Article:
Suicide is a hard thing to talk about. There are a lot of conflicting opinions whenever it’s brought up – for many, it’s a deeply sensitive topic, and one that affects everyone in some way. Chances are good that you have either thought about suicide yourself, or you know someone who has. Yet, still, there’s this big stigma around it, and people are afraid to talk about it – mostly because they’re afraid of how other people will react. If it’s not sensitive and supportive, it’s often harsh and triggering.
Now, I don’t like to talk about my own suicidal past, either – partially because of the stigmas, and partially because I’m not that person anymore. But as September is suicide prevention month, and people who have oppressed identities – like the queer community has for so many years – are statistically more likely to think about and attempt suicide than their straight classmates.
I don’t want to get too deep into my story, but I will say that it has been almost 7 years since my last suicide attempt. I’m out of that place now – but the risks of returning there will always be on my mind. What’s even worse, to me, is that there are still so many youths that are still living with this daily struggle weighing on them. These young people are the future of the queer community, and we need to talk about what’s happening.
1. According to the CDC, LGBTQ high school students are at a higher risk for rape, bullying, and suicide.
In one of the saddest CDC reports I’ve ever read (although, admittedly, I’ve only ever read a few), it was stated that sexual abuse, bullying, and suicide risks were much greater within the 9th-12th grade LGBTQ community. According to this report, gay, lesbian, and bisexual high school students were at higher risk for 16 violence-related risky behaviors (out of 18 total identified behaviors). LGBTQ students also placed at higher risk for 18 out of 19 alcohol or drug use behaviors, as well as for 11 out of 13 tobacco-use related risk behaviors. LGBTQ students also managed to rank highest in give out of six sexual risk behaviors. This article gives a little more reader-friendly version of the findings.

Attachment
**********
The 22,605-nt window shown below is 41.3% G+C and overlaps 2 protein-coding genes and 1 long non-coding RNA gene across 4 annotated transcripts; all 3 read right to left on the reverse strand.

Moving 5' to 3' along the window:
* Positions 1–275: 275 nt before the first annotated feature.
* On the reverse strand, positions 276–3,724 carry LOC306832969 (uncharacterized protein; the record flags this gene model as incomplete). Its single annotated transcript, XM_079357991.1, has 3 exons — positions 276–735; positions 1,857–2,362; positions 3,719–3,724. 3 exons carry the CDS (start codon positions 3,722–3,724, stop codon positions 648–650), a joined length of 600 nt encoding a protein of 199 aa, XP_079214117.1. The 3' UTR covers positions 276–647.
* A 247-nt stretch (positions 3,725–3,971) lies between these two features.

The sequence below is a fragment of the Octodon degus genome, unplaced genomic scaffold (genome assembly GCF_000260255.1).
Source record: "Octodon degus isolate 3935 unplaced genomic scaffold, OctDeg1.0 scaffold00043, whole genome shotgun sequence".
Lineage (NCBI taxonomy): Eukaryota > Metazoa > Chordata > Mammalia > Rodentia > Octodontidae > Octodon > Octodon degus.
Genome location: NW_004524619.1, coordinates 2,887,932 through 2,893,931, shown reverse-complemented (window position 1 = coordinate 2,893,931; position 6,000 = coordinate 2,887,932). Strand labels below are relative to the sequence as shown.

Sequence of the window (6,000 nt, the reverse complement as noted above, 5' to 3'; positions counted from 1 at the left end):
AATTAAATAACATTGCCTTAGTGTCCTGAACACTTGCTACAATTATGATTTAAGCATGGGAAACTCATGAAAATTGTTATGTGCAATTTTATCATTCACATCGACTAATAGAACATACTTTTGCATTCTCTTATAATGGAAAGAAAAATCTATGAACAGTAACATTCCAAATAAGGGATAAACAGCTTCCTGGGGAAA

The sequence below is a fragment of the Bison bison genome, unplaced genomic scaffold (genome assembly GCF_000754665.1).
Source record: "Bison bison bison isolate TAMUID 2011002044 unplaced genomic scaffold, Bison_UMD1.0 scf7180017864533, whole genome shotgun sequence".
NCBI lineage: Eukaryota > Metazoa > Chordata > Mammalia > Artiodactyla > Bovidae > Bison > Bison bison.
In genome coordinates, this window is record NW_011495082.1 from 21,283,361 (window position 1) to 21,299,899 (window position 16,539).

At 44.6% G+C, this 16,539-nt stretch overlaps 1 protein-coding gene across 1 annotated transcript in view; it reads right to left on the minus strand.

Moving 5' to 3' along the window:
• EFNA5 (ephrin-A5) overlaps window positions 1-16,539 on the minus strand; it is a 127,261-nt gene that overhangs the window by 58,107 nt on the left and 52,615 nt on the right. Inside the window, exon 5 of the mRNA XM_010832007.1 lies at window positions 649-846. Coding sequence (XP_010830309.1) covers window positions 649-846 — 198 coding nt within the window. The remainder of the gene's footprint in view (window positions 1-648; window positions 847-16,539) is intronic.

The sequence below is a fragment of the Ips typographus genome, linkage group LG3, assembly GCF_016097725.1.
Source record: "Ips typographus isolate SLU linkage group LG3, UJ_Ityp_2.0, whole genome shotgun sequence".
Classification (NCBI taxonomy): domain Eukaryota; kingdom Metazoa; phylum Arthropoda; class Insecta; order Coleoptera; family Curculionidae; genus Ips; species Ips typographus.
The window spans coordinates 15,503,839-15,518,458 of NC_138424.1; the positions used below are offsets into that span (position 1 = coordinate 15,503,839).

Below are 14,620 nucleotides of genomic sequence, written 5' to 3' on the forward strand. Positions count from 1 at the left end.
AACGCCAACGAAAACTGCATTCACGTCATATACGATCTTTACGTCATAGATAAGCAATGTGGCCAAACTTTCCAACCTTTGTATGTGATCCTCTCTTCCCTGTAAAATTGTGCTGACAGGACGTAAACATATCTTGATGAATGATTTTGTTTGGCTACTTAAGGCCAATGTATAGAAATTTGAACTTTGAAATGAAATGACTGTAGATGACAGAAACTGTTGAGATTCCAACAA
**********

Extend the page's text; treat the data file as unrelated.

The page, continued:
This means that, across the board, LGBTQ students are very high-risk, and confirms the need for more LGBTQ-youth-oriented programs in local communities. (But we’ll get further into that one in just a few minutes.) Similar studies have been done by the US National Library of Medicine, although they state that any findings are “tentative” because not all people who identified as a “sexual minority” were out to their friends and family members, and as such, the numbers could be higher than the data collected reflects.
2. LGBTQ youth are more likely to be bullied.
91% more likely, in fact – a staggering number for any statistic, let alone one about suicide. They’re also 46% more likely to be physically or sexually victimized than their heterosexual classmates. (And, might I add, this includes LGBTQ youth who has yet to come out – the bullying is not necessarily homophobic in nature.)